Changing your Default VSAN Storage Policy

Storage Policy Based Management is the lynchpin of VMware Software Defined Storage capability. It provides the ability for a user to define a set of policies, be they based on an SLA and application, workload type or other to be used both at the time of provisioning and the lifetime of the VM to enforce compliance.

Virtual SAN and Virtual Volumes both make use of SPBM and allow capabilities to be configured once and deployed many times and indeed, changed on the fly if and when requirements change. Importantly this is done at the granularity of an object which allows different VMDK’s to have different storage characteristics from eachother or Swap to be different than VMDK’s as an example.

Virtual SAN uses a Default Storage Policy which specifies a few basic rules which are applied to each VSAN object as it is created. In conversation this week I was presented a situation whereby a user wanted to maintain the settings of the Default Storage Policy without adaptation however wanted the ability to set a particular ‘user created’ policy as the default policy used for each newly create VSAN object.

The use case here would to ensure the default VSAN configuration remained largely untouched so in the event of a problem and the defaults could be configured without any delay, however there are also other uses for this. When you have more than 1 VSAN cluster in the vCenter it’s entirely feasible and highly common for these workloads to be different. In this case you may want to define ‘user created’ policy and specify individual defaults and naming to avoid any confusion. In addition, you might have 2 vCenters in Linked Mode both running VSAN Cluster in which case you would have multiple Default VSAN Storage Policies. As the Default Policy cannot be renamed it might be wise to define your own and once again configure defaults at the Datastore layer.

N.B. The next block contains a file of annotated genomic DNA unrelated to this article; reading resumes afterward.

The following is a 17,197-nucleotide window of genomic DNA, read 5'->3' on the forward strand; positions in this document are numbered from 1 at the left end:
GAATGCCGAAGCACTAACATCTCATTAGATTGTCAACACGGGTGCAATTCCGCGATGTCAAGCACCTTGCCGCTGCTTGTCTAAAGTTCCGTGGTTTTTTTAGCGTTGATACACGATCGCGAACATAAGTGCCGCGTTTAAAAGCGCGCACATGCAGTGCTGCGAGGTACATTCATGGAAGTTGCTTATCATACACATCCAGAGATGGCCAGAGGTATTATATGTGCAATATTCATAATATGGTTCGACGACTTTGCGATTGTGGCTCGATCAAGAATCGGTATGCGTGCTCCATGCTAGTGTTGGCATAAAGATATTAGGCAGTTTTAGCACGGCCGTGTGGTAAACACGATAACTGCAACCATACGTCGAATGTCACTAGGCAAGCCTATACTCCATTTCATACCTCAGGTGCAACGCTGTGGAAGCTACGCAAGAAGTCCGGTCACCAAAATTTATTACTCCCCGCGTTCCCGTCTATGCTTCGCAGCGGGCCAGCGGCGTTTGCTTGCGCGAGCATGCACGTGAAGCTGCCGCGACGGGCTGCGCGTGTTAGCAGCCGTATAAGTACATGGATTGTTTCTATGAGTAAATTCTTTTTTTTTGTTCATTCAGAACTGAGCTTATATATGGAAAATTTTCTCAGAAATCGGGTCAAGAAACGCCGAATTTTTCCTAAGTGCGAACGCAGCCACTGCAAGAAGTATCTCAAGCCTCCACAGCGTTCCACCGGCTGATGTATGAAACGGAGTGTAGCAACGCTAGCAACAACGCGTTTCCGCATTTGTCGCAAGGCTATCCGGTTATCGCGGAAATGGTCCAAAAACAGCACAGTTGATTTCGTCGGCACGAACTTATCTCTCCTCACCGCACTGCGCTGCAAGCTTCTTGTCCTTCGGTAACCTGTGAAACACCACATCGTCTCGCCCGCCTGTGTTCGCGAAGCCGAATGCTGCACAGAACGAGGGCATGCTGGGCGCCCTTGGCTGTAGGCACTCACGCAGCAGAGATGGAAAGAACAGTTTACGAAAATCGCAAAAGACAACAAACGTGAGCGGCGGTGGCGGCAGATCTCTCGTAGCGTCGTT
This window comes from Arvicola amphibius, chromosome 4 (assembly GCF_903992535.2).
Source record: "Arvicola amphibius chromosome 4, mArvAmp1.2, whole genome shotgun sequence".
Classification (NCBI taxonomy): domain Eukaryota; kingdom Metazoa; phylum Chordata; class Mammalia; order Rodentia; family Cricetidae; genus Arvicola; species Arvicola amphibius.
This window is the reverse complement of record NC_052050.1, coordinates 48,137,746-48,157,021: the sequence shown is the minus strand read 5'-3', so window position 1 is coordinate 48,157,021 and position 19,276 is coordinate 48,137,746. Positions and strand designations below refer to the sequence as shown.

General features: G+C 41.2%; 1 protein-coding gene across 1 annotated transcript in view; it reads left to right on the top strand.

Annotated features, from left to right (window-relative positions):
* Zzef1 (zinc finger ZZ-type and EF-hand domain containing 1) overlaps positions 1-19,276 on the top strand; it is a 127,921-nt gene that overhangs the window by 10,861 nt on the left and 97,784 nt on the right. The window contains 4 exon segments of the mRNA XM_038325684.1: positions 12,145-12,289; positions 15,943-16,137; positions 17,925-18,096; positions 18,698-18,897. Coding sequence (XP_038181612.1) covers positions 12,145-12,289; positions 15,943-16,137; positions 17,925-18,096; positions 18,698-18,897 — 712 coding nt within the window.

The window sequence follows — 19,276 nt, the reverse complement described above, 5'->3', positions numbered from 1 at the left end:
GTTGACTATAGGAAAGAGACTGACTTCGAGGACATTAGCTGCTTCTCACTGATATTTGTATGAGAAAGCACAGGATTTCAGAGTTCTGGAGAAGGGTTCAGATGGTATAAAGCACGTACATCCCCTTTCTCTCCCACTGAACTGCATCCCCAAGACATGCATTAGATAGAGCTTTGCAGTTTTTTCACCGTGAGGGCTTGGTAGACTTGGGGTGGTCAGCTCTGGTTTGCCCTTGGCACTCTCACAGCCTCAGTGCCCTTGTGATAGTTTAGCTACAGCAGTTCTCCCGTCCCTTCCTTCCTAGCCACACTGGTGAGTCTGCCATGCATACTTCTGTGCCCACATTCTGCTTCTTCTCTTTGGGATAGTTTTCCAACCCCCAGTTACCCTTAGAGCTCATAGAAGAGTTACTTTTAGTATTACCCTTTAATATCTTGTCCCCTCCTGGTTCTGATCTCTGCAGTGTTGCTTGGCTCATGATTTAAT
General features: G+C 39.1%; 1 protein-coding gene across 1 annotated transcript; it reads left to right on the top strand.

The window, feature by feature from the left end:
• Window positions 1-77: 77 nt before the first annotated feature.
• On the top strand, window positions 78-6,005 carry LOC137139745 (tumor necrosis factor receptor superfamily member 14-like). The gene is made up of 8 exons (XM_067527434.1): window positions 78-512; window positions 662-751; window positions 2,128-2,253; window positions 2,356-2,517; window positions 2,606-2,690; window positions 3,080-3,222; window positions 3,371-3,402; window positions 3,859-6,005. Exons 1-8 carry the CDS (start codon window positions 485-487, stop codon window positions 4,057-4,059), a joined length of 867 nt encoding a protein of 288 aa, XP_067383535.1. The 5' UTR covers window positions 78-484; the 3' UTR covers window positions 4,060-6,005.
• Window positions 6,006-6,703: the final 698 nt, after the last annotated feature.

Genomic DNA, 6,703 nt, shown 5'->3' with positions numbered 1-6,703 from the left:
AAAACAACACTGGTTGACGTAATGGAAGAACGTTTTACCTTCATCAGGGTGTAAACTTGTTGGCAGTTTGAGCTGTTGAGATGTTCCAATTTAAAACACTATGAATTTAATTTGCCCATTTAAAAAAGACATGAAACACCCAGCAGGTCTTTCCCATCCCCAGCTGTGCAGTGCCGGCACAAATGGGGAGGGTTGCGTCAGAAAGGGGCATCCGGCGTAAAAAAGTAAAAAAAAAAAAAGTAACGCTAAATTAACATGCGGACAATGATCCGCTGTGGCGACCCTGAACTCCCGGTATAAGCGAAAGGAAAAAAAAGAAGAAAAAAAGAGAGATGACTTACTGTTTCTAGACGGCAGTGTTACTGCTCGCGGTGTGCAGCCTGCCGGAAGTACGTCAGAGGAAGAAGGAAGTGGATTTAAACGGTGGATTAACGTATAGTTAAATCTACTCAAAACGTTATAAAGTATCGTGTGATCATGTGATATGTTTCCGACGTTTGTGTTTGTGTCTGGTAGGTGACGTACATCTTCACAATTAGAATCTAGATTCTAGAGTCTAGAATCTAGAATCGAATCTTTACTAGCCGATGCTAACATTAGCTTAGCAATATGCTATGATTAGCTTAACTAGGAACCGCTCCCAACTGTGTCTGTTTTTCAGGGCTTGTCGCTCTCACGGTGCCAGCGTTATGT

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Fig 1 – Multiple Virtual SAN Default Storage Policies

This process is quite easy and is actually possible within the U

  • Select a Default VSAN Policy from the Datastore UI

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Fig 2 – Assigning Default Datastore Policy

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Fig 3 – Selecting ‘user created’ new default policy

Given that there is a 1:1 mapping of SBPM to vCenter Servers and therefore 1 Default VSAN Policy per vCenter, we may need to define our own configuration if we have multiple clusters with different workloads. As each VSAN cluster has a 1:1 mapping to the Datastore it makes more sense for the SPBM to configure the policy at each Datastore. Hopefully this post explains why and how to achieve this.